Being that it was the first NHL game played since the announcement of Osama bin Laden’s death, last night’s rendition of “God Bless America” took on extra meaning. In case you’re not acquainted with the Philadelphia Flyers’ pre-game ceremonies, the team combines the live vocals of Lauren Hart with video tape footage of historic good luck charm Kate Smith for its patriotic pledge.
It’s one of the many traditions that make Philadelphia sports fans unique, but to outsiders, the practice seems a bit … quirky. Smith died on June 17, 1986, yet the team still honors her with that “God Bless America” mash-up. As you can see from this post’s main image, they also erected a statue in her honor.
Lauren Hart is perfectly capable of honoring our country, troops, citizens, and the people that protect and make this country run every day on her own. She’s actually very good too. So why not let her take the lead and go the distance?
God Bless America is already unique in and of itself. The organization should stop watering down a legend’s legacy by wheeling her out for every post season contest.
Maybe after a year our two off surprise everyone in a game seven. That would be cool. That would be worth talking about.
So there’s the opinion of one Flyers blogger, but how do you feel about it? Some might think that the team should shelve “God Bless America” for “The Star Spangled Banner” but that could be another poll for another day. Should the Flyers continue combining video of Smith with Hart’s live vocals or just let Hart handle the duty alone? Let us know in the poll below.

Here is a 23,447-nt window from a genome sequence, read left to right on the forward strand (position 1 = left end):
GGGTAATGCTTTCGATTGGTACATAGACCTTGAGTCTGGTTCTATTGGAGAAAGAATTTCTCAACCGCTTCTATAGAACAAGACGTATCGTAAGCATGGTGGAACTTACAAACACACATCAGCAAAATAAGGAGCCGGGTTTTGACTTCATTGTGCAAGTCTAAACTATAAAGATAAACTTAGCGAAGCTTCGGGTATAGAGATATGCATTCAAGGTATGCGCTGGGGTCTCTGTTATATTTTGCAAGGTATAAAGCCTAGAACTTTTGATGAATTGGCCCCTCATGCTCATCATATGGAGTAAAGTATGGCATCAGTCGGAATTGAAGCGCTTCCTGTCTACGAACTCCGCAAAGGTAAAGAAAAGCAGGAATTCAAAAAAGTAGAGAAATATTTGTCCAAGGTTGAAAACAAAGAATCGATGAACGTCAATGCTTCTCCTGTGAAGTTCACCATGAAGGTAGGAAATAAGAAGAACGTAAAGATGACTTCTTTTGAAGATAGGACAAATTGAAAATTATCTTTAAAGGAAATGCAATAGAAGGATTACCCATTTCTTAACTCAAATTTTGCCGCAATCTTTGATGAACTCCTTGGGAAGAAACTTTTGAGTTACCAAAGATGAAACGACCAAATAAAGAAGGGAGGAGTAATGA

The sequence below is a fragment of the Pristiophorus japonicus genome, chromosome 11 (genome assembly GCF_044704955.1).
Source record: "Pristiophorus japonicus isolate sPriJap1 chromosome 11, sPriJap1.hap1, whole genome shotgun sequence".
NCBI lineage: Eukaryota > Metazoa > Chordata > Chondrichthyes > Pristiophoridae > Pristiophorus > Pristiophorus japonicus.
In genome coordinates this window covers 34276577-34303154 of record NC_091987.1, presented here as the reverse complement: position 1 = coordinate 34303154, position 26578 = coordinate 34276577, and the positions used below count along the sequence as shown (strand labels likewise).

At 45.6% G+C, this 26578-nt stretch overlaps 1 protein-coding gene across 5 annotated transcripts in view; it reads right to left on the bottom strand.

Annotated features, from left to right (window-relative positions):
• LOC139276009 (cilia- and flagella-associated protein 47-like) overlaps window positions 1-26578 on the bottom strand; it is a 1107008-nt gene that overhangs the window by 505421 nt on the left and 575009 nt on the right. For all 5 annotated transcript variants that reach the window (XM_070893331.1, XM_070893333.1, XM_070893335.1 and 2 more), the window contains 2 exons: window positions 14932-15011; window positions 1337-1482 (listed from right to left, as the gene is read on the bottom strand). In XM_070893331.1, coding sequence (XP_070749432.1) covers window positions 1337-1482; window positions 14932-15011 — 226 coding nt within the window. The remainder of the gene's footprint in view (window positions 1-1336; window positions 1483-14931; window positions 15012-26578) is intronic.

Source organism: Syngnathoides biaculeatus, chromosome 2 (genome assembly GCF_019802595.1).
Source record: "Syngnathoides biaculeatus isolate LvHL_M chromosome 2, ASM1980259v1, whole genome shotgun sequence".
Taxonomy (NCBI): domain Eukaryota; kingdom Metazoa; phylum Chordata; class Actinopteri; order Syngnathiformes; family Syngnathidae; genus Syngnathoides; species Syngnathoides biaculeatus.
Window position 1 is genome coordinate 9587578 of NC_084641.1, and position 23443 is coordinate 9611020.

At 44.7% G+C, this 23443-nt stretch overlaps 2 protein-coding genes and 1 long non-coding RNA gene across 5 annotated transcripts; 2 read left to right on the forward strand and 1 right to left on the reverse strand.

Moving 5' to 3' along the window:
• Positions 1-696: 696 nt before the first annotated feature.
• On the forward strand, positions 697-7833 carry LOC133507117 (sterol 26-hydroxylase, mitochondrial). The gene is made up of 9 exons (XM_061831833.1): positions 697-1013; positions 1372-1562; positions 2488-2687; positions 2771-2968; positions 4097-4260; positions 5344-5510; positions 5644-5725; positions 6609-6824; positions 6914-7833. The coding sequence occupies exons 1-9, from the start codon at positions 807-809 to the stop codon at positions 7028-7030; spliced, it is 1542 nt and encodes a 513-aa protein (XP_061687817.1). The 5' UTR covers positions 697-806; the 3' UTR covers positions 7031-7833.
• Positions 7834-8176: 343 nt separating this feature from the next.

Video: Senators make Penguins pay for penalties with 1-1 goal
The Ottawa Senators have defied odds during the Stanley Cup Playoffs, and they’ve done so with what’s often been an ice-cold power play.
They finally struck gold on the man advantage on Tuesday, and at a key moment. The Pittsburgh Penguins were dominating much of the game and pressing for an even bigger edge after Evgeni Malkinmade it 1-0.
Maybe the Penguins got overzealous, or maybe officials … finally started making some calls. Either way, the Senators ended up with a 5-on-3 advantage for almost a minute-and-a-half. With that opportunity, Bobby Ryan scored a huge goal for Ottawa on a shot that was both oddly and perfectly placed.
Moments later, Kyle Turris narrowly missed a golden opportunity, so the contest remained tied 1-1.
Despite a late push by the Penguins to finish the second, Game 6 will enter the third period with a 1-1 score.
The Ottawa Senators are ready for a fight in Game 6, which seemingly means that the Pittsburgh Penguins must grind for space and chances. So far, the Penguins are willing to do just that.
Being that this is the Stanley Cup Playoffs, it also means that you need to shrug off setbacks … and the Penguins are doing well in that area, too.
After a 0-0 first period, it seemed like Trevor Daley scored a “greasy” 1-0 goal, but after a review, it was dismissed because of goalie interference. The crowd’s silent, confused response mirrored many on social media who genuinely don’t know what is or is not interference any longer.
The Penguins could have sulked after that near-goal. Instead, they just kept chipping away. Evgeni Malkin finally broke the ice – for real – with a gritty 1-0 tally. You can watch that ugly-pretty effort in the video above this post’s headline.
This marks Malkin’s seventh goal and 24th point of the postseason. No one else has reached 20 yet.
The Stanley Cup Playoffs often feel like a battle of attrition, which only makes the introduction of fresh faces that much more compelling.
Try this on for size: with their playoff lives on the line, the Ottawa Senators will see the playoff debut of 2015 first-rounder* Colin White against the Pittsburgh Penguins on Tuesday. It’s also just his third game at the NHL level, overall.
After rolling with seven defensemen in Game 5, Guy Boucher is opting for a traditional alignment of 12 forwards and six defensemen.
White has that high-level pedigree and possibly fresh legs – even just relatively speaking – so it’s not out of the question for the 20-year-old center to make an impact.